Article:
Fund Democracy agrees that the most efficient and effective way to provide information to shareholders is through a layered approach. This approach mirrors the way that the market provides information to investors (and consumers generally), by offering products ranging from brief summaries of key features to detailed analyses and reports.

By greatly reducing the amount of portfolio information in shareholder reports, the Commission will make the information far more useful to investors. Fund Democracy believes, however, that the manner of layering portfolio information in the summary schedule could be greatly improved. Fund Democracy also recommends that funds be required to provide the summary schedule in their shareholder reports to promote consistency of reporting.

The Commission believes that top-50 disclosure "would result in inclusion of the most significant portfolio holdings information in shareholder reports." Yet the Commission also would require inclusion of additional holdings that exceed 1% of the fund's net asset value ("NAV"). If 1% of NAV reflects the cutoff for significance, why should holdings in fund's top-50 that equal less than 1% of a fund's NAV be included in the chart? Does the number "50" have independent significance?

The Commission suggests that the number "50" was proposed in part because requiring disclosure of more than 50 holdings would effectively require disclosure of a fund's entire portfolio. SEC Release at Part II.A.1. This suggests that one criterion for the summary disclosure requirement was whether it would result in most funds being required to disclose less then their entire portfolios, regardless of whether disclosing 50 -- or 40 or 60 -- holdings would provide the right level of layering for purposes of the shareholder report.

The summary disclosure requirement is also problematic because while it abridges portfolio information in some respects, it includes relatively complex information in other respects. For example, the proposal calls for specific identification of open put or option contracts, loans for short sales and restricted securities. It also would require disclosure, with respect to repurchase agreements, of the range of dates of the repurchase agreements, the total purchase price of the securities, the total amount to be received upon repurchase, the range of repurchase dates, and a description of the securities subject to the repurchase agreements.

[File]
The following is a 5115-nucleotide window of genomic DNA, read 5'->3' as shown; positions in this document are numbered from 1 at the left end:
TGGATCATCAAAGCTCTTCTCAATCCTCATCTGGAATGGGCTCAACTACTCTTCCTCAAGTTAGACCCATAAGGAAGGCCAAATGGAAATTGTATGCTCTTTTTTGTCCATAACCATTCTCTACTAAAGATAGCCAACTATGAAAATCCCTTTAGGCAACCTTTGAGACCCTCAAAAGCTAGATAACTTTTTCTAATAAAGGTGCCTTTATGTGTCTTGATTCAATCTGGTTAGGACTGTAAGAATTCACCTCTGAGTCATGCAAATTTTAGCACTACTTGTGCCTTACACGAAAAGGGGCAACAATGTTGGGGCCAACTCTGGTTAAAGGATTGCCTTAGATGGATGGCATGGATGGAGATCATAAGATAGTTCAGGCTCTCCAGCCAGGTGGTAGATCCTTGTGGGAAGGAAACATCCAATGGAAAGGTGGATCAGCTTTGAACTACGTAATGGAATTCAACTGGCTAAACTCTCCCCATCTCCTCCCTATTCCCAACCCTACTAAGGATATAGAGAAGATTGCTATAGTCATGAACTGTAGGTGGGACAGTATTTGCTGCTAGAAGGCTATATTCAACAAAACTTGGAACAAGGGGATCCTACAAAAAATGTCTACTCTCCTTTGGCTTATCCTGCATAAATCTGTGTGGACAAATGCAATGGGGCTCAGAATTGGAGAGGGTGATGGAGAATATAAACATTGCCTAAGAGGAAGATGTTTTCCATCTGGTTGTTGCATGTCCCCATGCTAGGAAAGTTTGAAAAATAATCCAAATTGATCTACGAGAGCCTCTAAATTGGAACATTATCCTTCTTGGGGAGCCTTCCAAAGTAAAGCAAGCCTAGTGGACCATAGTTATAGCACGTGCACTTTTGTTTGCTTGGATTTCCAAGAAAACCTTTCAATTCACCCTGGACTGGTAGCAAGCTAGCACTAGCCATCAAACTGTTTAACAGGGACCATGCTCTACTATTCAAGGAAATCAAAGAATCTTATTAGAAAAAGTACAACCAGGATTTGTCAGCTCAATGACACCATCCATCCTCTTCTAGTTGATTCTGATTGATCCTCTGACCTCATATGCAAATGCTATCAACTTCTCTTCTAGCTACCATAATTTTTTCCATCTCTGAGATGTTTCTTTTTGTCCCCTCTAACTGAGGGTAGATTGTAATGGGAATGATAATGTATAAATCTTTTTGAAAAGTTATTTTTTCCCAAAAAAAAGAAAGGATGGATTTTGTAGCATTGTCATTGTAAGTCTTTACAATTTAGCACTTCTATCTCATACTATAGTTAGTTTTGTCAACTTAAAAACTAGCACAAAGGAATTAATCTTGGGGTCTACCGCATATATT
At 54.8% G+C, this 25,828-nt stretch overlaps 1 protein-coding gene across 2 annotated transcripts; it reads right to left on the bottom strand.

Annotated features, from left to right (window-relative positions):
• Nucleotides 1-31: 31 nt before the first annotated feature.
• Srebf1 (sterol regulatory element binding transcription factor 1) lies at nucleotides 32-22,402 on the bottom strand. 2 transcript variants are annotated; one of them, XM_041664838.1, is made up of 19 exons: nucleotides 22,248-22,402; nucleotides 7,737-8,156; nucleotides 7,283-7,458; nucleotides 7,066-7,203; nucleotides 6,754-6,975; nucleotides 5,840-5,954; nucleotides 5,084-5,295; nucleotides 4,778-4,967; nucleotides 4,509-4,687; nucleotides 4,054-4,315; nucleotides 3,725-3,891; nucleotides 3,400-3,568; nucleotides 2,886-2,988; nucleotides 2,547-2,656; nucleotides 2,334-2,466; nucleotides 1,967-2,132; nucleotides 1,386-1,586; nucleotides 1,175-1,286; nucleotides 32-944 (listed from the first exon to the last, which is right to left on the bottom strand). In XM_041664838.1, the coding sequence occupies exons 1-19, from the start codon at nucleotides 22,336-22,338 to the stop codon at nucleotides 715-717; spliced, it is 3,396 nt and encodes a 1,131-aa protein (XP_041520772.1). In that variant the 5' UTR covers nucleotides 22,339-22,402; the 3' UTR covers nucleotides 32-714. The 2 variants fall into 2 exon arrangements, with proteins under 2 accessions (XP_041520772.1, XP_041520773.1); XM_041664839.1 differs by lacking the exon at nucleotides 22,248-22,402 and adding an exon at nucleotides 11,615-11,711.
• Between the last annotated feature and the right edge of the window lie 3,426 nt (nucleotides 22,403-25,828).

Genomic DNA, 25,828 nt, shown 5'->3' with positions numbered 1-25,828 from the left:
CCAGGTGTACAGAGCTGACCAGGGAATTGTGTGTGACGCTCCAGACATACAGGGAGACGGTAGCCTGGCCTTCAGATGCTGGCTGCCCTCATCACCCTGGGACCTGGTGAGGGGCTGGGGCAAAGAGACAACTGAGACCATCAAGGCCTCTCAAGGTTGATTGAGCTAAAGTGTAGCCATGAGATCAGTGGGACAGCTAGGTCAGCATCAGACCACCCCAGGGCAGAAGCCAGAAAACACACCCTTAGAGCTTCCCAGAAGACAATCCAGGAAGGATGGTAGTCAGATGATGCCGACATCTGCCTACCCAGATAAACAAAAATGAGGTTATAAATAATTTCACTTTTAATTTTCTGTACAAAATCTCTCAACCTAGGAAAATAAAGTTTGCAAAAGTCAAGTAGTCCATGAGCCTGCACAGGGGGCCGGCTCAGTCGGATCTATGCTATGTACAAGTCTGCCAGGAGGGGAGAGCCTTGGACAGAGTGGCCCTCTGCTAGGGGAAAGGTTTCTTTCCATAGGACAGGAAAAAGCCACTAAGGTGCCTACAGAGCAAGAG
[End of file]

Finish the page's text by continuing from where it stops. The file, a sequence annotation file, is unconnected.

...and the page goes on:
While this information will be useful to some investors, it is not consistent with an approach that seeks to provide investors with a top layer of information. Investors who will be interested in option contracts or the details of repurchase agreements will not be the investors who will rely on the summary portfolio schedule for their portfolio information. They will review the entire portfolio.

The appropriate portfolio disclosure for the shareholder reports is not an objectively discernible number, although top layer portfolio disclosure provided in other contexts can be used as a guidepost. For example, Morningstar's top layer of portfolio disclosure in its fund snapshot includes a fund's top five holdings. Many fund complexes provide top layer disclosure of their funds' top ten portfolio holdings. Thus, while it is unclear whether the market appears to prefer a top layer of 5, 10 or 15 holdings, the optimal number probably is significantly below 50.

Furthermore, other sources also lack the level of complexity that would be required in the summary schedule. They do not include, for example, information about restricted securities or repurchase agreements. While this information may be important to some investors, it is not appropriate for the top layer of portfolio information provided to investors. The proposed schedule will make the information inaccessible to many investors and thereby fail to provide a useful top layer of portfolio information.

Fund Democracy recommends that the summary schedule include a fund's ten top holdings in order of descending value, and show on each line on which a holding appears (1) the percentage of fund assets represented by that holding and (2) the principal category by which the holding is identified in the tabular or graphic presentation (see section III below). Fund Democracy also recommends that the schedule disclose, immediately below the list of holdings, the percentage of fund assets represented by all ten holdings combined and the total number of holdings in the fund's portfolio. No other portfolio information should be provided other than the tabular and graphic material discussed in section III of this letter.

Responses to additional requests for comment in Parts II.A.1 & 2: